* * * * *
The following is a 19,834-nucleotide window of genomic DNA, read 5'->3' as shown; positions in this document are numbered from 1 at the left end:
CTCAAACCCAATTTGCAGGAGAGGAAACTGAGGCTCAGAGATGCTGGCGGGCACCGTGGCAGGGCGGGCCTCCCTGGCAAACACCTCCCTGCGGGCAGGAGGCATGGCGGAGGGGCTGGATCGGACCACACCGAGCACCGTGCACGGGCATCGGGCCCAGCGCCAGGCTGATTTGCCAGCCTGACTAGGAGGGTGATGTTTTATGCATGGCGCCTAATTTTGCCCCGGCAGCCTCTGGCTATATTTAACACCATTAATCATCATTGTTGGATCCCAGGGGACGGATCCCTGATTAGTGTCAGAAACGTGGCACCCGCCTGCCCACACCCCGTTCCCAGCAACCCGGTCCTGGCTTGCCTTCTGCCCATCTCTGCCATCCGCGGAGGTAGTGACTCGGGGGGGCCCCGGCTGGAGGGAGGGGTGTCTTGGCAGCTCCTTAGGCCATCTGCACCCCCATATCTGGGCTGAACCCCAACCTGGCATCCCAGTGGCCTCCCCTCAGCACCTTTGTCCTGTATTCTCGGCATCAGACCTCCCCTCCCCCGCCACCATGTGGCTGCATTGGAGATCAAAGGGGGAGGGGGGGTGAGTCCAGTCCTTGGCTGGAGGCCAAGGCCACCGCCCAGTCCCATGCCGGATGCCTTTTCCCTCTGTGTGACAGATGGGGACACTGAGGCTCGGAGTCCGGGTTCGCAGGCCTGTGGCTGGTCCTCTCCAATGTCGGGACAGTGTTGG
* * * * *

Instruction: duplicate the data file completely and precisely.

The following is a 19,834-nucleotide window of genomic DNA, read 5'->3' as shown; positions in this document are numbered from 1 at the left end:
CTCAAACCCAATTTGCAGGAGAGGAAACTGAGGCTCAGAGATGCTGGCGGGCACCGTGGCAGGGCGGGCCTCCCTGGCAAACACCTCCCTGCGGGCAGGAGGCATGGCGGAGGGGCTGGATCGGACCACACCGAGCACCGTGCACGGGCATCGGGCCCAGCGCCAGGCTGATTTGCCAGCCTGACTAGGAGGGTGATGTTTTATGCATGGCGCCTAATTTTGCCCCGGCAGCCTCTGGCTATATTTAACACCATTAATCATCATTGTTGGATCCCAGGGGACGGATCCCTGATTAGTGTCAGAAACGTGGCACCCGCCTGCCCACACCCCGTTCCCAGCAACCCGGTCCTGGCTTGCCTTCTGCCCATCTCTGCCATCCGCGGAGGTAGTGACTCGGGGGGGCCCCGGCTGGAGGGAGGGGTGTCTTGGCAGCTCCTTAGGCCATCTGCACCCCCATATCTGGGCTGAACCCCAACCTGGCATCCCAGTGGCCTCCCCTCAGCACCTTTGTCCTGTATTCTCGGCATCAGACCTCCCCTCCCCCGCCACCATGTGGCTGCATTGGAGATCAAAGGGGGAGGGGGGGTGAGTCCAGTCCTTGGCTGGAGGCCAAGGCCACCGCCCAGTCCCATGCCGGATGCCTTTTCCCTCTGTGTGACAGATGGGGACACTGAGGCTCGGAGTCCGGGTTCGCAGGCCTGTGGCTGGTCCTCTCCAATGTCGGGACAGTGTTGG